Initially, some stakeholders voiced misgivings that the initiative would be a rival to the EU and instrumentalized by Poland in the country’s current conflict with the EU. How does the Three-Seas-Initiative affect Poland’s relationship with the EU and Germany in particular?
Some segment of the nationalist camp (internationally) might believe that 3SI is a rival to Germany's role in Europe, especially when it comes to transatlantic relations. I don't know anyone who knew anything about 3SI and thought it would be a rival to the EU - because 3SI is designed to increase the influence of the region in the EU and through EU-related strategies and funding.
Poland's relationship with Germany is becoming stronger due to the 3SI - we have seen the German president warmly welcomed at the 3SI summit and Germany signing NS2 declaration with the US where it pledged to support 3SI projects.
Relationship to the EU is becoming better as well, namely due to a better coordination of regional policy planning and investment in line with the EU funds. So far, the EU's MFF has been designed for individual nation-states with hardly any deepening of regional EU integration (transnational/cross-border) dimension.
In your opinion, what are the core national objectives that Poland pursues with the Three-Seas-Initiative?
From my point of view, one of the objectives is increasing the diversification of energy supply and mitigating the negative security and economic effects of NS2 for the region, where Poland has vested security and economic interests. Second, it is about economic diplomacy - the potential of the region on the global scale (adding up the numbers). Another objective is also maximising the success rate of EU funds invested in the N-S infrastructure projects. Another Poland’s objective within the 3SI is also building up and maintaining good transatlantic relations with business and governmental sector, better coordination of the regional dimension of its foreign policy and insulating against security risks by increasing logistical mobility in the NATO's Eastern Flank.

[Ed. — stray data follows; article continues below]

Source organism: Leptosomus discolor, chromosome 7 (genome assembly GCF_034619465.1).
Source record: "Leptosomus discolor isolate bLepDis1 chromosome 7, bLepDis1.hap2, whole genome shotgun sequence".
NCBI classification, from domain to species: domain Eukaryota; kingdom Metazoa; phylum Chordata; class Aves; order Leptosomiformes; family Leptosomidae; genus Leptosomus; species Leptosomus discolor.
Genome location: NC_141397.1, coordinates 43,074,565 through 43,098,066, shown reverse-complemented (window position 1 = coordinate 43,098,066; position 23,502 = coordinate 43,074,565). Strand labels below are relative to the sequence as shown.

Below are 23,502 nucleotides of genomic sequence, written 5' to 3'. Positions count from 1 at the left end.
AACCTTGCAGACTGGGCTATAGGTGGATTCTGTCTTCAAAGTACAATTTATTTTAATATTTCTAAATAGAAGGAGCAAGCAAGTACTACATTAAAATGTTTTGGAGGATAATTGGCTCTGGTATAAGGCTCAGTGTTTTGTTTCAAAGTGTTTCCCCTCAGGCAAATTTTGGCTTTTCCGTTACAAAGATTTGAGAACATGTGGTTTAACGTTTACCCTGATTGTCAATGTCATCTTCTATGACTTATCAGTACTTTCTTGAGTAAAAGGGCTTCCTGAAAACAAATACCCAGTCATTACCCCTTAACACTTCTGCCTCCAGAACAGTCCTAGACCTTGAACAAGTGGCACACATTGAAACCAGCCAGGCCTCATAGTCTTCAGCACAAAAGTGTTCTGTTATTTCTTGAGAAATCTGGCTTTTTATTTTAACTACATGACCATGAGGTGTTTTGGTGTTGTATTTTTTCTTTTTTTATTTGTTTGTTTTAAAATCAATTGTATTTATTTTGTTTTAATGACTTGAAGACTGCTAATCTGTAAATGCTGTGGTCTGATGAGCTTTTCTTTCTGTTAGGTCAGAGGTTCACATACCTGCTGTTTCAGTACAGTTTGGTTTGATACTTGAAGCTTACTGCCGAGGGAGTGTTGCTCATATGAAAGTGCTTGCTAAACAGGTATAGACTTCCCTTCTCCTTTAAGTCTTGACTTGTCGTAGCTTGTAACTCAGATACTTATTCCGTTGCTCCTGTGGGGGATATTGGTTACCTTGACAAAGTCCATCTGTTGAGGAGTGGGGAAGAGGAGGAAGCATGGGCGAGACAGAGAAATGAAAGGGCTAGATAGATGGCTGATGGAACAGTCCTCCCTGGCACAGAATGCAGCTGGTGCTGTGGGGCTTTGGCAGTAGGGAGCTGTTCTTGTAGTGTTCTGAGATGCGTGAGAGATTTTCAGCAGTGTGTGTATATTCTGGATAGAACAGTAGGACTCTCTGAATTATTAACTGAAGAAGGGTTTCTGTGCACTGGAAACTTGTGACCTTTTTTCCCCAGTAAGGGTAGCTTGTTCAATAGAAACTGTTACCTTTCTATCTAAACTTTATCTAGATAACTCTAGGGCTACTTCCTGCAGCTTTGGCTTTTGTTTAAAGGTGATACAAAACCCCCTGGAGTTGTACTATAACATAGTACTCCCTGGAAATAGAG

Górka, M. (2018). The Three Seas Initiative as a political challenge for the countries of Central and Eastern Europe. Politics in Central Europe, 14 (3), 55-73.
Grgić, G. (2021). The changing dynamics of regionalism in Central and Eastern Europe: The case of the Three Seas Initiative. Geopolitics, 1-23.
Soroka, G., & Stepniewski, T. (2019). The Three Seas Initiative: Geopolitical determinants and Polish interests. Yearbook of the Institute of East-Central Europe, 17(3), 15-29.
About the Author
Valerie Kornis completed an internship at the Central Europe and Baltic States Project Office. She graduated with a Bachelor of Science in International Relations and Organisations from Leiden University in The Netherlands and is currently pursuing a Master’s degree in Human Rights and Humanitarian Action at Sciences Po in Paris.
Wojciech Przybylski is the editor-in-chief of Visegrad Insight, the main platform of analysis on Central Europe by Res Publica Foundation in Poland. He is currently also a Europe’s Futures Fellow at the Institute of Human Sciences in Vienna.